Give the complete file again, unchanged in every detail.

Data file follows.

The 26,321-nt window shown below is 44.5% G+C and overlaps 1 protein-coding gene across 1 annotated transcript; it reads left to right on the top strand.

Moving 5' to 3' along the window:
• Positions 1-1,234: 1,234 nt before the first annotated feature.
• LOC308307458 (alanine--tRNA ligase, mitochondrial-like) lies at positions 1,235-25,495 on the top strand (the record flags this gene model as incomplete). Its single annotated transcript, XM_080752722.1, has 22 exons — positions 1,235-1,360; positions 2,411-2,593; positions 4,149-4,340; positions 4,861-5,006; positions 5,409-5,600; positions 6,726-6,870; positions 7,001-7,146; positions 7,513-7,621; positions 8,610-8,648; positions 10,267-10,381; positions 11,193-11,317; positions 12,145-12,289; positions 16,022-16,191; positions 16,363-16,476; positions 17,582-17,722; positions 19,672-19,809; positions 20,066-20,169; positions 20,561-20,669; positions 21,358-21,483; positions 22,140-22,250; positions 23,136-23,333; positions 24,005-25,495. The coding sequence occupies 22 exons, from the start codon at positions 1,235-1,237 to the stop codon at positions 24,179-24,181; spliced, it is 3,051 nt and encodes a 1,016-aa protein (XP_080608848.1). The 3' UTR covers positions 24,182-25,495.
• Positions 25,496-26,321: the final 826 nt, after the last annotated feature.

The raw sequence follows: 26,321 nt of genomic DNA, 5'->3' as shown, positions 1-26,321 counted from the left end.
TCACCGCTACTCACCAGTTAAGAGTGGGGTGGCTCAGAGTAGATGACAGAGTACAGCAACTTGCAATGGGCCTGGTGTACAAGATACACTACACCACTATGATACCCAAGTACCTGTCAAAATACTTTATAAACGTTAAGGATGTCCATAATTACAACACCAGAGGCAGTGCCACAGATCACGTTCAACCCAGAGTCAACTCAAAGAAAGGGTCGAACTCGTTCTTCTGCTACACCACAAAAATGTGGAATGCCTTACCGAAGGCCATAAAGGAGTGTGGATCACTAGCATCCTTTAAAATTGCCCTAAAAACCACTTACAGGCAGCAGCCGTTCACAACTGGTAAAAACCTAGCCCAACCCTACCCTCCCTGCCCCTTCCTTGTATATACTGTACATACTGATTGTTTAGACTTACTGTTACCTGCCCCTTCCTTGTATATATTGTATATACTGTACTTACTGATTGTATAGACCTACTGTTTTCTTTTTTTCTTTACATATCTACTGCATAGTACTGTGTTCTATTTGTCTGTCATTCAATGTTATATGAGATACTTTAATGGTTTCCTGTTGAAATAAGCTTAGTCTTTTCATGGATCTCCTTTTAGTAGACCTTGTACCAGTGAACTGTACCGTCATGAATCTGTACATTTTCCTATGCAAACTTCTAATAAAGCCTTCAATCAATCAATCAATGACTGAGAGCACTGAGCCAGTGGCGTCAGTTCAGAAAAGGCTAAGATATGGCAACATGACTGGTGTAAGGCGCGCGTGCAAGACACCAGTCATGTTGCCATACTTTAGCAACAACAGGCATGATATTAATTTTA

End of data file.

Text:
The 26,321-nt window shown below is 44.5% G+C and overlaps 1 protein-coding gene across 1 annotated transcript; it reads left to right on the top strand.

Moving 5' to 3' along the window:
• Positions 1-1,234: 1,234 nt before the first annotated feature.
• LOC308307458 (alanine--tRNA ligase, mitochondrial-like) lies at positions 1,235-25,495 on the top strand (the record flags this gene model as incomplete). Its single annotated transcript, XM_080752722.1, has 22 exons — positions 1,235-1,360; positions 2,411-2,593; positions 4,149-4,340; positions 4,861-5,006; positions 5,409-5,600; positions 6,726-6,870; positions 7,001-7,146; positions 7,513-7,621; positions 8,610-8,648; positions 10,267-10,381; positions 11,193-11,317; positions 12,145-12,289; positions 16,022-16,191; positions 16,363-16,476; positions 17,582-17,722; positions 19,672-19,809; positions 20,066-20,169; positions 20,561-20,669; positions 21,358-21,483; positions 22,140-22,250; positions 23,136-23,333; positions 24,005-25,495. The coding sequence occupies 22 exons, from the start codon at positions 1,235-1,237 to the stop codon at positions 24,179-24,181; spliced, it is 3,051 nt and encodes a 1,016-aa protein (XP_080608848.1). The 3' UTR covers positions 24,182-25,495.
• Positions 25,496-26,321: the final 826 nt, after the last annotated feature.

The raw sequence follows: 26,321 nt of genomic DNA, 5'->3' as shown, positions 1-26,321 counted from the left end.
TCACCGCTACTCACCAGTTAAGAGTGGGGTGGCTCAGAGTAGATGACAGAGTACAGCAACTTGCAATGGGCCTGGTGTACAAGATACACTACACCACTATGATACCCAAGTACCTGTCAAAATACTTTATAAACGTTAAGGATGTCCATAATTACAACACCAGAGGCAGTGCCACAGATCACGTTCAACCCAGAGTCAACTCAAAGAAAGGGTCGAACTCGTTCTTCTGCTACACCACAAAAATGTGGAATGCCTTACCGAAGGCCATAAAGGAGTGTGGATCACTAGCATCCTTTAAAATTGCCCTAAAAACCACTTACAGGCAGCAGCCGTTCACAACTGGTAAAAACCTAGCCCAACCCTACCCTCCCTGCCCCTTCCTTGTATATACTGTACATACTGATTGTTTAGACTTACTGTTACCTGCCCCTTCCTTGTATATATTGTATATACTGTACTTACTGATTGTATAGACCTACTGTTTTCTTTTTTTCTTTACATATCTACTGCATAGTACTGTGTTCTATTTGTCTGTCATTCAATGTTATATGAGATACTTTAATGGTTTCCTGTTGAAATAAGCTTAGTCTTTTCATGGATCTCCTTTTAGTAGACCTTGTACCAGTGAACTGTACCGTCATGAATCTGTACATTTTCCTATGCAAACTTCTAATAAAGCCTTCAATCAATCAATCAATGACTGAGAGCACTGAGCCAGTGGCGTCAGTTCAGAAAAGGCTAAGATATGGCAACATGACTGGTGTAAGGCGCGCGTGCAAGACACCAGTCATGTTGCCATACTTTAGCAACAACAGGCATGATATTAATTTTA